The Washington football team concluded its spring practice season on Saturday with something called a “spring preview.”
A ball was used. It was a prolate spheroid with laces. The marching band showed up and performed Husky songbook standards familiar to the cheerleaders dancing in the end zone. Half of the team wore purple jerseys with white numbers, and the other half wore white jerseys with purple numbers.
The scrimmage phase of the event more or less looked like the sport we know as football, with offensive players engaging in contact and defensive players occasionally applying something a resembling tackle.
Once upon a time, spring practice for the Huskies concluded with an intrasquad contest that pitted the first team defense against the second team offense, and vice versa. A score was kept, and statistics were recorded.
Between 1961 and 1976, the spring game found the Huskies taking on former Huskies. The idea of dozens of retired guys gathering for maybe one practice before taking the field against college athletes in their prime sounds crazy today — it was crazy then — but the “alumni game” was a staple of the April sports calendar in Seattle, drawing as many as 30,000 fans to Husky Stadium.
About 29,000 fewer fans were on hand Saturday for an event as low key as the head coach who designed it. Paranoid might be an overstated way of describing Chris Petersen’s fear of, well, just about anything related to the publicizing of his football team, but it’s in the discussion.
Defensive coordinator Jimmy Lake explained the transformation of the Huskies 15th and final spring practice from “game” to “preview.”
“The last few years, we’ve watched our first opponent’s spring game from start to finish and had it completely cut up,” Lake said. “I know other people probably do that as well. We’re very guarded. If you follow our program, you know we’re guarded about a lot of things.
“Since we’ve been here, we haven’t faced the opponent we’re opening against,” continued Lake, referring to the Auburn Tigers. “We don’t want to give them anything. For us to have a full-on spring game and share all of our plays and all of our schemes with them, it doesn’t do us any service.”
Other programs aren’t quite as vigilant about minimizing exposure. Nebraska, for instance, schedules a spring game that approximates a typical autumn Saturday in Lincoln. A crowd of 86,818 recently showed up.
Florida State drew 60,934 to its spring game, which isn’t so much a game as a weekend festival replete with pop music acts. South Carolina played its spring game after Gamecock alums participated in a flag-football contest.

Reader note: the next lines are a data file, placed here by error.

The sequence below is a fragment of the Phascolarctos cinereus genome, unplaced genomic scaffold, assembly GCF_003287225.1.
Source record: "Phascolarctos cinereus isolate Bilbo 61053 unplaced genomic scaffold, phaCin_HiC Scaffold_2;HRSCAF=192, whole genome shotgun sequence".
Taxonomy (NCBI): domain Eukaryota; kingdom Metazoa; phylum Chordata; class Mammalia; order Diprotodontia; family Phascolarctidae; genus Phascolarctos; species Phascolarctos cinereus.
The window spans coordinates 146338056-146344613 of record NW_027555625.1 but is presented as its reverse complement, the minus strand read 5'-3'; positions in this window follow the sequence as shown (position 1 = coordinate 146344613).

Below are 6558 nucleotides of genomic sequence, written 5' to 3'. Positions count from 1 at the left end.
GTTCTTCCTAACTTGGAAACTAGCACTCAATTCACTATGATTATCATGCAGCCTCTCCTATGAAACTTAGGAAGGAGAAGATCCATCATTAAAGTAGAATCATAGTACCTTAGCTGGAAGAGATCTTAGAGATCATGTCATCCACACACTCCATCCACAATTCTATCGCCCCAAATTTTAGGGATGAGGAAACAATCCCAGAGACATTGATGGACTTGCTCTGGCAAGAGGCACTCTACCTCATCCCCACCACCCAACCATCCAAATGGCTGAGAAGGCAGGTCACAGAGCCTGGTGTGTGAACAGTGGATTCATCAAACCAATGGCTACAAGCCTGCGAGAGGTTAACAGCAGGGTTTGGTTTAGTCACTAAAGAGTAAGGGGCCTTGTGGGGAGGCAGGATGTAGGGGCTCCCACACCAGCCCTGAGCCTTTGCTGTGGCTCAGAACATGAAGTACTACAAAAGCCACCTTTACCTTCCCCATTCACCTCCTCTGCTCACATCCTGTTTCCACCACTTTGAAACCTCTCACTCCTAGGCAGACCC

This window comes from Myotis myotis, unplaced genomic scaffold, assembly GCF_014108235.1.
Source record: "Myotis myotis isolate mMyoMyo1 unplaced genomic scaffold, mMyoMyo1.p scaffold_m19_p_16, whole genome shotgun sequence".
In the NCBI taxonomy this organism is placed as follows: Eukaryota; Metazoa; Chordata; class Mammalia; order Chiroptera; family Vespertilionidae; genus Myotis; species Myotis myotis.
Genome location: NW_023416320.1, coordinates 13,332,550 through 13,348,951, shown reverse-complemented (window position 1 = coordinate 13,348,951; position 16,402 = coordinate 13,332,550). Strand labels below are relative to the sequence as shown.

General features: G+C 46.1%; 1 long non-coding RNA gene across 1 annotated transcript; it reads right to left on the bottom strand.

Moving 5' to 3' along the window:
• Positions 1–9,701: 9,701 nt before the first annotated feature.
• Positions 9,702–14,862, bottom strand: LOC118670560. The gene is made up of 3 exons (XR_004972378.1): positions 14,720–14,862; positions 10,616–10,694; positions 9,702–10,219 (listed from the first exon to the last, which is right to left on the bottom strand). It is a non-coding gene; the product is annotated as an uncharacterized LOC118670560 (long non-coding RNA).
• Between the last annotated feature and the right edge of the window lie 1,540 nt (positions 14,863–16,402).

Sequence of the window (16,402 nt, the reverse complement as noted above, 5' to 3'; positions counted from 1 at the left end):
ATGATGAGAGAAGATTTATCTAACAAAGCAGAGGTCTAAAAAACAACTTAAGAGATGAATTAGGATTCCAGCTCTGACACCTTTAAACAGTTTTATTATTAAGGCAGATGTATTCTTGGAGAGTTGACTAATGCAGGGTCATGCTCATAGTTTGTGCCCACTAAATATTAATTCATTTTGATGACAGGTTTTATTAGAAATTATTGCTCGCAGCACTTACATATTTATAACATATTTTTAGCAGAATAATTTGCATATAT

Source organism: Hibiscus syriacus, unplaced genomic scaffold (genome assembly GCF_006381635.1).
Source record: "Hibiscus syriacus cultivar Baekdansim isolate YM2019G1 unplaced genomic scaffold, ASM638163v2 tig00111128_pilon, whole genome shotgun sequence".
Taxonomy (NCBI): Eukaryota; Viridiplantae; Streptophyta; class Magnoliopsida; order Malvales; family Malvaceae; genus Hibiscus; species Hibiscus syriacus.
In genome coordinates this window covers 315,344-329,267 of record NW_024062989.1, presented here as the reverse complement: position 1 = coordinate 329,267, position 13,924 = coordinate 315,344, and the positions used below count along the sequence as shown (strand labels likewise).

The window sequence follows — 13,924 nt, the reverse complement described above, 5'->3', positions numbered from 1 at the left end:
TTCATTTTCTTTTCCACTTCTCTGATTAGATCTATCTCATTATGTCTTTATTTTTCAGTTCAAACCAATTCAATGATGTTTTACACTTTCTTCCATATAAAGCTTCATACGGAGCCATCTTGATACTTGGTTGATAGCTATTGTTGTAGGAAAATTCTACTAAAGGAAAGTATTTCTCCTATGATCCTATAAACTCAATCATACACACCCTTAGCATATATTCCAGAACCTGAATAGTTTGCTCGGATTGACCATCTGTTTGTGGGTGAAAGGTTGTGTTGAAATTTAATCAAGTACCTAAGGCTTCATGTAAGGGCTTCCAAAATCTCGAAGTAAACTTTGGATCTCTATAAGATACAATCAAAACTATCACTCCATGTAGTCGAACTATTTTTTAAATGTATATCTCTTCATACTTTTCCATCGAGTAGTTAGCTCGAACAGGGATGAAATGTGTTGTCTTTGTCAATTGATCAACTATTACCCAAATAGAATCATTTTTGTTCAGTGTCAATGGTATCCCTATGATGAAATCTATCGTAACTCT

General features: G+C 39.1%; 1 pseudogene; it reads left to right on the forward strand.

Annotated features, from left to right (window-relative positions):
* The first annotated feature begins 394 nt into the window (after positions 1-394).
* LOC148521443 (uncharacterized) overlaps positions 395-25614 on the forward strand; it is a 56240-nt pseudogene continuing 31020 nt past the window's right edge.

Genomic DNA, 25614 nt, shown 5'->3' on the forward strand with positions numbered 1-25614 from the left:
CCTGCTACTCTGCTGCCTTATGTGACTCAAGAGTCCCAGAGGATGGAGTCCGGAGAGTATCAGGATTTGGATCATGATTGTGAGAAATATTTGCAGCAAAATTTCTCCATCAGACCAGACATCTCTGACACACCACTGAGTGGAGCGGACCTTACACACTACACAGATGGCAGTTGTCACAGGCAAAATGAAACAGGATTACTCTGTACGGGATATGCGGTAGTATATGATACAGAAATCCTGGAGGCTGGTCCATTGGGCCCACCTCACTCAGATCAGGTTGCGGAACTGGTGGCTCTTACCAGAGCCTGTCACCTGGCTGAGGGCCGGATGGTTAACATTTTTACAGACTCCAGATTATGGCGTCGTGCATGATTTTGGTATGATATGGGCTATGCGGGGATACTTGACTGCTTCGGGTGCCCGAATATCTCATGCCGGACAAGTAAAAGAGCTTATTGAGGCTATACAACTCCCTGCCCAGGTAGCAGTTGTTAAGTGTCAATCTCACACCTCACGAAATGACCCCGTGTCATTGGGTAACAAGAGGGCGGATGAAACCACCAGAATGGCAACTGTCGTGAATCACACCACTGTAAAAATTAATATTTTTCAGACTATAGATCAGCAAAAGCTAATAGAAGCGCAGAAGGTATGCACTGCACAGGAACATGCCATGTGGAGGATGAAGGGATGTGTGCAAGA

There’s ways to dress the spring game up, and ways to dumb it down. The Huskies prefer the latter approach.
“We had about 1,000 team reps during the first 14 practices, so we weren’t trying to have a long, drawn-out scrimmage,” said Lake. “Just give them live snaps in front of some fans, get the juices flowing a little bit.”
Football being football, and college athletes being college athletes, getting the juices flowing can pose, as Lake admitted “a delicate balance.
“With a live scrimmage, you sure don’t want to take anybody out, the way you might with a different opponent in a different colored jersey. I’m not saying we try to take opponents out, but it might be a touch more physical with some hits across the middle and those kinds of things.
“What we wanted to do today,” continued Lake, “is play at a high level and play fast. If everybody’s playing fast and playing at the same tempo, we shouldn’t get a lot of guys injured. It’s when you slow down — when some guys are playing faster than others — that guys get tripped up and get injured.”
As a further safeguard, the scrimmage largely was devoted to securing playing time for the second and third-team reserves.
“We talk about the next-man-up, carry-the-flag kind of mentality all the time,” said linebacker Tevis Bartlett. “You’re not going to make through the whole season with everybody healthy — that’s just not how football works. You have to have expectations for guys who are younger and three-deep on the depth chart, because everybody’s going to be counting on them at some point in the season.”
Although there wasn’t an abundance of electricity in Husky Stadium, the players clearly had fun during an offense-vs.-defense scrimmage that awarded points to the defense for various accomplishments. The final snap came down to a goal-line plunge stopped by the defense, whose teammates charged the field in celebration.
Lake wasn’t sure what happened.
“I saw our side cheering,” he said, “so I thought I should cheer, too.”
Next up for the Huskies: Auburn, on Sept. 1, in Atlanta. It will be real football, and then some.